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Sun City Lincoln Hills

The Lavender Friends Club is a group of lesbians, gays, bisexuals, transgender
and those in friendship who reside in beautiful Sun City Lincoln Hills, California


Sun Senior News Article

June 2020

By Sandi Dolbee

It was 1969 and Nancy Calcese was about to graduate from Florida State University in Tallahassee. She was thinking about what she was going to do next, when the Red Cross came to campus recruiting for a program called the Supplemental Recreation Activities Overseas (SRAO), which supported our troops in Korea and Vietnam.

Nancy signed up.

Fast forward to spring 2020, when a profile cropped up about Nancy — as one of the Red Cross’ famed “Donut Dollies.” The profile, headlined “Meet Red Cross Donut Dollie Nancy Calcese,” was published by, which is hoping to track down more SRAO workers to memorialize their experiences. A documentary has been produced but not yet released.

Nancy Calcese with soldiers.

Nancy, who was applauded by her other Lavender Friends Club members in a Zoom meeting after the story came out, is humbly frank about why she did what she did. “Honestly, I graduated and needed a job,” she says. “I was not a risk taker and to this day, I can’t believe I went to Korea and Vietnam,” she adds.

She started out in Korea, serving from July 1969 to September 1970 at the 2nd Infantry Division, 7th Infantry Division and Camp Red Cloud. “In Korea, a routine day consisted of either working on creating our recreation programs (games, etc.), in the office or traveling in pairs via Jeep, truck or helicopter to deliver these programs (and donuts!) to units of men numbering from 10 to 200.”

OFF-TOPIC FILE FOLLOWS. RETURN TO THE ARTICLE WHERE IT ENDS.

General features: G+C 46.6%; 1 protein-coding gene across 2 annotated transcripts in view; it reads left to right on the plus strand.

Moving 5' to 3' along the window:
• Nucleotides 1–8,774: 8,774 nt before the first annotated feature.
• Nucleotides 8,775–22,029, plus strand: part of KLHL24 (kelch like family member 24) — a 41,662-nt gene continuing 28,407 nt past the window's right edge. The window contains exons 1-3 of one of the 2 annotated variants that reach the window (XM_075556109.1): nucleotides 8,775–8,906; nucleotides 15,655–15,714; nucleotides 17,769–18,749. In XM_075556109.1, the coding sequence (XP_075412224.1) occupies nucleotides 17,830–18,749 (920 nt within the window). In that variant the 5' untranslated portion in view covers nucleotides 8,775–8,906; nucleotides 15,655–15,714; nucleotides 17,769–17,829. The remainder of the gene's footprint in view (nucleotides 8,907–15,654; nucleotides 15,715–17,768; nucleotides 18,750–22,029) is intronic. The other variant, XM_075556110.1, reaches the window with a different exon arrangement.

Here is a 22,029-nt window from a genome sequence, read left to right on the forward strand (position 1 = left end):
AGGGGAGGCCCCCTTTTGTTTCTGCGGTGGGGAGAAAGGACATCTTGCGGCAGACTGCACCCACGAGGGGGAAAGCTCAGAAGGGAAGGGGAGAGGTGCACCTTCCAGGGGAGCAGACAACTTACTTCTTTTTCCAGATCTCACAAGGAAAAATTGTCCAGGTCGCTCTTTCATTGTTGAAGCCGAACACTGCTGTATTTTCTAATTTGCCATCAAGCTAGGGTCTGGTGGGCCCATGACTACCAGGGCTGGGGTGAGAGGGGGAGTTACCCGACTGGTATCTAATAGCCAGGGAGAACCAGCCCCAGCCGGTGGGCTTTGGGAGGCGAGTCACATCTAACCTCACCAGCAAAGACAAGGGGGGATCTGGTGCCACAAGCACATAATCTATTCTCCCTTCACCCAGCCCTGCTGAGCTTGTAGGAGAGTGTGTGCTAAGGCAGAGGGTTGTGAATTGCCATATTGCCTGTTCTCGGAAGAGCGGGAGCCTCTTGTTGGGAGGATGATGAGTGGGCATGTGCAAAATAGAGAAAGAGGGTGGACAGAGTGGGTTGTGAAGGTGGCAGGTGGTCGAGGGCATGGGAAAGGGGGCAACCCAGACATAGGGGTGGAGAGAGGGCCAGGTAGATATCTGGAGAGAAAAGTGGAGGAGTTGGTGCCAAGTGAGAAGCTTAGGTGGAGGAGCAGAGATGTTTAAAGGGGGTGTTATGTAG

After that, she returned home and went to work as a social worker. Soon, however, the Red Cross contacted her and offered her the job of Assistant Director of its program in Vietnam. Stationed in Saigon, she served there from May 1971 to May 1972. It was, she admits,” extremely difficult” work. From Tuesdays to Fridays, she traveled around South Vietnam to help oversee the programs.

There were no routine days, she says. “Each week, I went to a different unit, visited with the ‘girls,’ went on runs with them to various units, met with the military command to make sure they were getting the appropriate support.”

Sometimes, she had to wait hours for transportation. “I once recorded 81 hours of flight time in nine types of aircraft and 98 hours of waiting time,” she remembers.

And get this: Nancy was the very last Donut Dollie to leave Vietnam as the program and the war ended.

Nancy says she wasn’t there to make a political statement or to take a stand or whatever. She was there, simply, to be of help. Her fondest memory in Vietnam was of a Bob Hope show. A handful of Donut Dollies were in the nose-bleed bleachers, when someone arranged for them to sit closer in the arena.

“As we walked down from above, word spread that the Donut Dollies were there and as everyone saw our uniforms, the entire audience stood up and applauded and cheered. It gave us all chills,” she says.

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